We’re looking for submissions. And not just normal short story subs, though we’re always looking for those too, but… we’re wanting to mix things up a bit. Get a little more all-purpose.
Long form essays. Comics and graphic stories. Interviews. Specifically re: good luck charms. Superstitions. Gambling. Vern’s “oh man, that’s a goocher” worry from Stand By Me.
Ideas? Questions? Half-formed thoughts? Query us and we’ll help guide you toward what we’re looking for, what might make said idea as “Hobart-y” as possible.
Send us stuff. Or help spread the word. We’re looking for the stuff we wouldn’t normally get. Help us find it?
Things we want for HOBART #13: LUCK:
an essay about / profile on / something regarding this guy.
Kiss Me I'm Lazy
Big Money, Big Money, No Whammy, STOP!-
Like many people when it first aired in September, 1983, Michael Larson became a fan of CBS’ new game show Press Your Luck. But Larson, a 34 year-old occasionally employed ice cream truck driver from Ohio had a hunch. He felt that the seemingly random way in which the 18 squares on the game’s Big Board lit up, revealing either money, a prize, money and an extra spin, or a whammy- which erased the players winning- when stopped upon, was not actually random at all. Purchasing a VCR with a pause button solely for the purpose, Larson began recording and meticulously analyzing every episode of Press Your Luck. From the tapes, he discovered two things- there were only six different patterns in which the lights went around the board, and that the fourth and eighth squares never held a whammy, only revealing money and an extra spin. Larson concluded that with patience and a steady hand, he would be able to land on either of those squares every single time. Borrowing money for a flight to Los Angeles, Larson auditioned for the show and was chosen as a contestant for a taping on May 19th, 1984. Eager to put his practice and theory to work, Larson took his first spin, and landed on a Whammy. Yet only Larson realized that if he had hit the stopper just one second later it would have safely landed on number 8. Larson would manage to land on squares 4 or 8 on eleven of his next fourteen spins. He managed to avoid whammys on his three “incorrect” spins, winning instead a trip to Kauai, a sailboat, and $1,000 plus an extra spin. It was on his 16th spin that Larson truly hit his stride. For his next thirty spins, Larson would land on the eighth or fourth square every single time, always winning money and an additional spin. Larson’s winning streak went on for so long that his appearance had to be aired as two separate episodes. When he finally slipped up again on his 47th spin, landing instead on square 17 and winning a trip to the Bahamas, Larson passed his remaining spins to one of his flabbergasted opponents. Larson would walk away with a total haul worth $110,237, $104,950 of which was in cash. After his appearance the show’s creators would add an additional 16 patterns to the lights, and Michael Larson would remain, by a wide margin, the most successful contestant to ever appear on the show.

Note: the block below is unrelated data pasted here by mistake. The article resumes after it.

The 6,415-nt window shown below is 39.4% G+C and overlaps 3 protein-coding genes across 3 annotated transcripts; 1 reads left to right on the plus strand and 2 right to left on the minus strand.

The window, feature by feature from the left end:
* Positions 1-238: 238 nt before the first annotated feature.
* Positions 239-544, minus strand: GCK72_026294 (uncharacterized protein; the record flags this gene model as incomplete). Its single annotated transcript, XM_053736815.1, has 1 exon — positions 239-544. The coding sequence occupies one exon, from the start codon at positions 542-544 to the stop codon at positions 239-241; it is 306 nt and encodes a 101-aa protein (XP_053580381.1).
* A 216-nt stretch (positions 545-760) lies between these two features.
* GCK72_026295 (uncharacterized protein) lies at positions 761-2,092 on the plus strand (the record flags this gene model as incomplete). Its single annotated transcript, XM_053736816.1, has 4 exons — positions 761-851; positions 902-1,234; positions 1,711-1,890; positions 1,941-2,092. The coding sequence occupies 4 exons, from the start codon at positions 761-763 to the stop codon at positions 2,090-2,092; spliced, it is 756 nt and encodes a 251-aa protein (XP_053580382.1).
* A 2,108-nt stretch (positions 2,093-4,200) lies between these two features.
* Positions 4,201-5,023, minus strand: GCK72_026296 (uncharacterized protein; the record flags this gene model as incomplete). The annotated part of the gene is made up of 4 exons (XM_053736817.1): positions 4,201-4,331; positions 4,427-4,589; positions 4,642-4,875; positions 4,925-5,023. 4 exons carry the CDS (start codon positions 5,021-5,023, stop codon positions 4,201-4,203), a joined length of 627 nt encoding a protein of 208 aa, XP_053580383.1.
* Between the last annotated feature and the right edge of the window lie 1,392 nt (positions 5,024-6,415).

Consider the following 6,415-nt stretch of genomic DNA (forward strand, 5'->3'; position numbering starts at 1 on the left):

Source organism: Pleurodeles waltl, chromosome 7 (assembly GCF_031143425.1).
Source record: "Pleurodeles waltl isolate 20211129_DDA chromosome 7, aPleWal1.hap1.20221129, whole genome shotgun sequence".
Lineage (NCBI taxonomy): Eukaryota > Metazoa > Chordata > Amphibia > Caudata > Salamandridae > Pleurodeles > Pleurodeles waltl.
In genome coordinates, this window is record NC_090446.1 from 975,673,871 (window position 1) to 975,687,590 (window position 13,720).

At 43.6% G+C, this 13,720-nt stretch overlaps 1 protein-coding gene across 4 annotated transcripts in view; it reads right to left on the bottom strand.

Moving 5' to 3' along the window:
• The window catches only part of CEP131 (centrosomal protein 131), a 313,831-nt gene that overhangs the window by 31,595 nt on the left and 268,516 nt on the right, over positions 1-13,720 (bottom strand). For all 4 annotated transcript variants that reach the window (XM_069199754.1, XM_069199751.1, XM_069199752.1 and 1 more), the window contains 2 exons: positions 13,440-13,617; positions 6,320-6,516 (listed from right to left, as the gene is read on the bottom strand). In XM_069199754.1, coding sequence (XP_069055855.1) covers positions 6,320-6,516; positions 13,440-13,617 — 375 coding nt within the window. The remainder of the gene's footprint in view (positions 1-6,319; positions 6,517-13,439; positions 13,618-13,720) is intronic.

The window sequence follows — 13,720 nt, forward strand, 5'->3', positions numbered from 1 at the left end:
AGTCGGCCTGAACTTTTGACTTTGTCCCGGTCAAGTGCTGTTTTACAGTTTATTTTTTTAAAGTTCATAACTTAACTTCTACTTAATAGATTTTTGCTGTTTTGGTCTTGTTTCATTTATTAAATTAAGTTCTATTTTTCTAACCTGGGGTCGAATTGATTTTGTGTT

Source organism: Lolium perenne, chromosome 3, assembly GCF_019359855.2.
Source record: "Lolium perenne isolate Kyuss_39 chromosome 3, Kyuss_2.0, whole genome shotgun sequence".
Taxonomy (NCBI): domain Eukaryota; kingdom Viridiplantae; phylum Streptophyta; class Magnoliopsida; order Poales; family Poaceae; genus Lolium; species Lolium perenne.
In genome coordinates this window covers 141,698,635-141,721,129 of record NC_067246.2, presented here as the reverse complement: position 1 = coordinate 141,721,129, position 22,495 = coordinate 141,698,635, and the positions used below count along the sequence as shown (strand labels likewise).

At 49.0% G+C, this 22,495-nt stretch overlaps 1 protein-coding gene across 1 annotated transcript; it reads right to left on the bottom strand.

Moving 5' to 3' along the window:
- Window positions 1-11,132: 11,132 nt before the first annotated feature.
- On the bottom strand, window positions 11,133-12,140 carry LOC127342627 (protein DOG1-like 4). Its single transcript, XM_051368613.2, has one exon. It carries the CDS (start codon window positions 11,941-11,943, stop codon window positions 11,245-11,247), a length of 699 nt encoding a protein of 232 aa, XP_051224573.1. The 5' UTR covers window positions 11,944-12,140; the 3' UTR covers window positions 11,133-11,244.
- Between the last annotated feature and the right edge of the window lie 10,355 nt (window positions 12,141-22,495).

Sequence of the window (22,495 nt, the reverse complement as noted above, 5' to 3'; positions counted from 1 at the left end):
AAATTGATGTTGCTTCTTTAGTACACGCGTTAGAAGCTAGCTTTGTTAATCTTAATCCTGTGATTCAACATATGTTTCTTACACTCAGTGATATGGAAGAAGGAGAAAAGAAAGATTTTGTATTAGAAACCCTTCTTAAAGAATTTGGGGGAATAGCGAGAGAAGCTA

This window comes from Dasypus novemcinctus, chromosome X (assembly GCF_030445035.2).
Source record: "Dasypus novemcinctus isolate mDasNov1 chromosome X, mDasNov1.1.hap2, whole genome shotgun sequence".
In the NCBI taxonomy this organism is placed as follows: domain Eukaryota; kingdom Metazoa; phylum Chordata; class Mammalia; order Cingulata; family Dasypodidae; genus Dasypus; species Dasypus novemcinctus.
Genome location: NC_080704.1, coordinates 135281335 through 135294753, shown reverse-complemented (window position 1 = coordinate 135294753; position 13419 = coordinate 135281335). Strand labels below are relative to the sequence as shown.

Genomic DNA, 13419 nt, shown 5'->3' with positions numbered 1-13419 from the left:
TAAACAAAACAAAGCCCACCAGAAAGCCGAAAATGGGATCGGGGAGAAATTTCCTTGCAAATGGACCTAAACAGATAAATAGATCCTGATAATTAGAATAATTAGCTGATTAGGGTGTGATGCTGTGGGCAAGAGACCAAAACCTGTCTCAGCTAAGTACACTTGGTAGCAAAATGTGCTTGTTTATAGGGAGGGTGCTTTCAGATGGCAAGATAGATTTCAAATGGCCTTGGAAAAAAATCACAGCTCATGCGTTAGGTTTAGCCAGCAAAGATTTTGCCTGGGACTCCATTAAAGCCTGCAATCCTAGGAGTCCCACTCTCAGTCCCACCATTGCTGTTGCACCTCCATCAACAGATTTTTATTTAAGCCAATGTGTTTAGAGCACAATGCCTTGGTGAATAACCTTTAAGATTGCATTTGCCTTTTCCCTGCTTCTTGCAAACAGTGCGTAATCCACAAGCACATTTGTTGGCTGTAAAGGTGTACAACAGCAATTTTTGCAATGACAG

Things we want for HOBART #13: LUCK, take 2:
a reverie about / consideration of / essay growing outward from Vern’s “goocher” warning in Stand By Me.
There’s something about a hole in one, be it golf or disc golf or whatever your poison. Now, obviously, a good amount of skill is involved. But so, too, luck. As Sean Lovelace recently said when the topic came up, “Like really good disc golfers might have zero aces in 7 years of play, then someone else, a medium level player, has 4 aces in 5 years of play. So it’s mystical. I man an ace is mystical. That’s what gives it its magic. You have to be good AND magic.”
Indeed. Write an essay, conduct an oral history, collate various musings on the phenomena. Go.
SUPERSTITIONS: No hat on the bed. No shoes on the bed. Do not step over people on the floor. Put a piece of thread in your mouth if someone is doing anything to your clothing. When I am leaving a room where something important has happened, I will back out.Domains - Matthew Weiner’s ‘Mad’ House - NYTimes.com
For a long time now I have tried simply to write the best I can. Sometimes I have good luck and write better than I can.Paris Review - The Art of Fiction No. 21, Ernest Hemingway
The extra sense of control from the ritual leads to calmness, and calm leads to better performance, explains Steinberg. Whether there are any tangible, special properties in the lucky charm is just beside the point for a sports psychologist.What’s the power of a good luck charm? - CNN.com